Drawing Portraits with Conté Crayon

Art Prof Clara Lieu demonstrates how to do drawings of a heads using Conté Crayon. Prof Lieu explains how sketch the essential bony structures of the skull, and then how to knock in big patches of tone to give the head mass and weight.

Video Walkthrough

  • People tend to focus on the pupils, but actually it’s the form of the eyeball and the eye lids that matter more.
  • Look for the creases on the sides of the mouth, they will make the mouth “sink” into the face better.
  • Hair is messy! Don’t be afraid to let that part of your drawing be messy.
  • Drawing teeth can be challenging, they often look awkward.
  • The key to drawing teeth is to not outline every single tooth, that makes them too prominent.
  • The reference photos of people you find on Pinterest are very homogenous and don’t represent the true diversity of the population.
  • The ears are just cartilage, they don’t have the structure that the skull has.
  • The experience of making drawings of all different sizes can help a lot in making you more versatile as an artist.
  • Drawing bigger is not necessarily harder or more work, in fact it can provide flexibility that sometimes a smaller drawing can not.
  • People often leave out the glasses in portraits, but glasses can be such an important part of someone’s identity.
  • In terms of proportions, the width of the mouth is always bigger than the width of the nose.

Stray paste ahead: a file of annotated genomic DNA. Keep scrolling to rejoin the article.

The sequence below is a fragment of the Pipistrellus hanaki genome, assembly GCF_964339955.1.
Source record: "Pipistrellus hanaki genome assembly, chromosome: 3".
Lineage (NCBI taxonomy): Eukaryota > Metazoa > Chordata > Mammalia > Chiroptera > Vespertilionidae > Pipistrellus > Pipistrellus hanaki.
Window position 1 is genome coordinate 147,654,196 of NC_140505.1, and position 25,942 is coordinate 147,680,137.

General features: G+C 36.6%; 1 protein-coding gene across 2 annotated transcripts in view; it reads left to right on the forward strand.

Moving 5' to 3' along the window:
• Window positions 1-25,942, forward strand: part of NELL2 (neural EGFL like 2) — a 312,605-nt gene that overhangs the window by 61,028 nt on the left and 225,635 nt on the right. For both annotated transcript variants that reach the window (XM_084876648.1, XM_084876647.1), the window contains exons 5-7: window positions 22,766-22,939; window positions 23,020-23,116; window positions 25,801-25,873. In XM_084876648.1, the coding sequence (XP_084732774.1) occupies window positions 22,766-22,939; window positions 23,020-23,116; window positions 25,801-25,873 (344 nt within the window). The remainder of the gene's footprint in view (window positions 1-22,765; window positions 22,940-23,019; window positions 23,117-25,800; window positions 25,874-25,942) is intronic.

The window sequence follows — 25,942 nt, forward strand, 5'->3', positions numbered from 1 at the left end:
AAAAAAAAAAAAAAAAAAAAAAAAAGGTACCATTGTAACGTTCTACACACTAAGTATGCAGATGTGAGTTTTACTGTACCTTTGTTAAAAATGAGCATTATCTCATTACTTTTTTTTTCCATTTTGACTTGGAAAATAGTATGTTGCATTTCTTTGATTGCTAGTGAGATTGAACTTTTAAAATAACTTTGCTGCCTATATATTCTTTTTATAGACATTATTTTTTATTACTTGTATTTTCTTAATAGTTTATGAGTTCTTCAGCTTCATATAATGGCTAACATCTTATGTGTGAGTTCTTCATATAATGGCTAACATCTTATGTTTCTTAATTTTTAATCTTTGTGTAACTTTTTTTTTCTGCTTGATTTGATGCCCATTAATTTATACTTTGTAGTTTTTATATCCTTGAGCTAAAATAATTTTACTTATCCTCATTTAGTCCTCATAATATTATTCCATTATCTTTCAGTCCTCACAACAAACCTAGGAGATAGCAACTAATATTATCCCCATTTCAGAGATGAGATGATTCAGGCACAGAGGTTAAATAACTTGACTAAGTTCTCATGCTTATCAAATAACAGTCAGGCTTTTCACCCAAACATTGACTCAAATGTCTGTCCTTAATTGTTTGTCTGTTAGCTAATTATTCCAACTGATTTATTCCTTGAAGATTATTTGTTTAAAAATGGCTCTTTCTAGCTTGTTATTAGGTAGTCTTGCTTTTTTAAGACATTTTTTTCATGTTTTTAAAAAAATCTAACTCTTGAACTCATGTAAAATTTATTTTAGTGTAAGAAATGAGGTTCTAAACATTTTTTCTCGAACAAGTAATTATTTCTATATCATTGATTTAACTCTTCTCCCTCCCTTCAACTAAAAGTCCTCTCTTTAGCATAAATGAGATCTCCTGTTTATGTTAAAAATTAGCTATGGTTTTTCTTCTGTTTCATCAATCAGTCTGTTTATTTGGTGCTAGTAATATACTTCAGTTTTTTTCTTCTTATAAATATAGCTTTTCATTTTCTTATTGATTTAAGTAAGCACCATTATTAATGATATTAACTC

• Be willing to make lots of tweaks and changes in your drawings.
  • Be sure to block in the mass of the hair early on, don’t leave it for the last moments of the drawing.

Prof Lieu’s Tips

In terms of capturing the gesture of a tilted head, it’s common for us as the artist to unconsciously straighten out that tilt. I find that in general with figure drawing there is a tendency for people to understate angles in a pose.

A lot of people approach drawing the figure in terms of trying to be accurate and faithful to the pose. However, with that approach often the figures end up not as dramatic as the reference photo.

What I tell people is to intentionally exaggerate the angles and tilts in a figure’s pose, to the point where it feels like it’s way too much. Quite often when people do what they think is exaggeration, that actually ends up just about right!

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